The main problem is that many times, privileged accounts do not belong to real users, and are also quite commonly shared by more than one administrator. The case of San Francisco’s Rogue System Administrator, where an entire system was locked down by the creator of the system using a single password, is a clear indication that having a group of personnel performing privileged tasks is always a good bet. While dividing the job and access control among a few individuals is a good practice to ensure that no one person has unmatched user and control access to the system, it does mean that more people share a privileged account.

Therefore, managing such accounts proves to be an arduous task more often than not. But there are a few tools out on the market that can help make the job easier.

Some of these tools use methods like checking out the account password by the administrator or frequent changing of the password to enforce privilege account management. Although this is an overhead and comes at a substantial cost, it is something that is absolutely necessary.

Besides using external tools for privileged account management, there are some security practices that can be implemented so as to make sure that privilege accounts do not become power and security bottlenecks for the company. As discussed earlier, it is always wiser to divide the task of administration and maintenance among a group of individuals to ensure that no one person has unlimited access to the system.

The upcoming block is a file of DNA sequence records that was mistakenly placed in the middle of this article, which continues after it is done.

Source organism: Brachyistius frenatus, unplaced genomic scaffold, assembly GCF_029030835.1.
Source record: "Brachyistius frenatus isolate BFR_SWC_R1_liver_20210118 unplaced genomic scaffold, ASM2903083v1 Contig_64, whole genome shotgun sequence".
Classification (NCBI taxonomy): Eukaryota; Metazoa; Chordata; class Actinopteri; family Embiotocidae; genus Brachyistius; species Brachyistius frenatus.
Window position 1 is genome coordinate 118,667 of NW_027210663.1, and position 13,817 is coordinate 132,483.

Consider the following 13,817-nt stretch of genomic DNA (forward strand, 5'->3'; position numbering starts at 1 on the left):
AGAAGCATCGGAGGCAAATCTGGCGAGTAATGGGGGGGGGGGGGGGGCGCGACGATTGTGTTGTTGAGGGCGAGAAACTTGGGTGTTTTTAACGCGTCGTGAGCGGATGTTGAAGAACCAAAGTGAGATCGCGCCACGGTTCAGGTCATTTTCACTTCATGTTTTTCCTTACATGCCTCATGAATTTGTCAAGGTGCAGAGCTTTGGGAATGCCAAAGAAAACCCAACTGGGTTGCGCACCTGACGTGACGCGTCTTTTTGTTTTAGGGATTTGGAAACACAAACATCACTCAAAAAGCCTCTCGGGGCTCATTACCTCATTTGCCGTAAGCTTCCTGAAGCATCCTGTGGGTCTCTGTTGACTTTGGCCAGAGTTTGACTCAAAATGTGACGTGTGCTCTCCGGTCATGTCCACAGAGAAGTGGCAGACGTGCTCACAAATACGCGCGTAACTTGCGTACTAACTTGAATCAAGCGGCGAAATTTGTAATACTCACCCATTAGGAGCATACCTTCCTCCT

Another good practice is to monitor the activity of privileged users. Since privileged users have unrestricted access to system resources in case of administrators and sensitive company data in case of high-ranking employees, it is imperative that their actions are recorded to make sure that they do not involve themselves in malpractice. Last, but not the least, is the password management. Passwords should not only be kept ultra-secure in the case of privileged accounts, but they should also be frequently changed to prevent their theft and subsequent compromising of the privileged account.

Conclusion

Privileged account management is quite necessary for CISOs in today’s world, for privileged accounts are the weakest links in the security system of a company owing to the fact that they have high levels of permissions and access to data. In the continuous effort to ward off any cyber-attack from an outside hacker, it is quite devastating for the company’s reputation as well as security if the threat comes from within the organization.

It might be the situation that a mistake on behalf of a privileged account user creates a gaping hole in the security system and becomes the point of attack for the hackers. This is the cause why it is important to log and monitor the activity of privileged account users. People using such accounts can cause many things to happen like locking everyone out of the system, just like Terry Childs did in San Francisco in 2008.

Other than logging privileged accounts, there are tools that offer well-privileged account management. Some of these products have become popular in the market due to the need for privileged account management. The fact that more than 2000 companies have already implemented such products speaks itself for the need for CISOs to have privileged account management.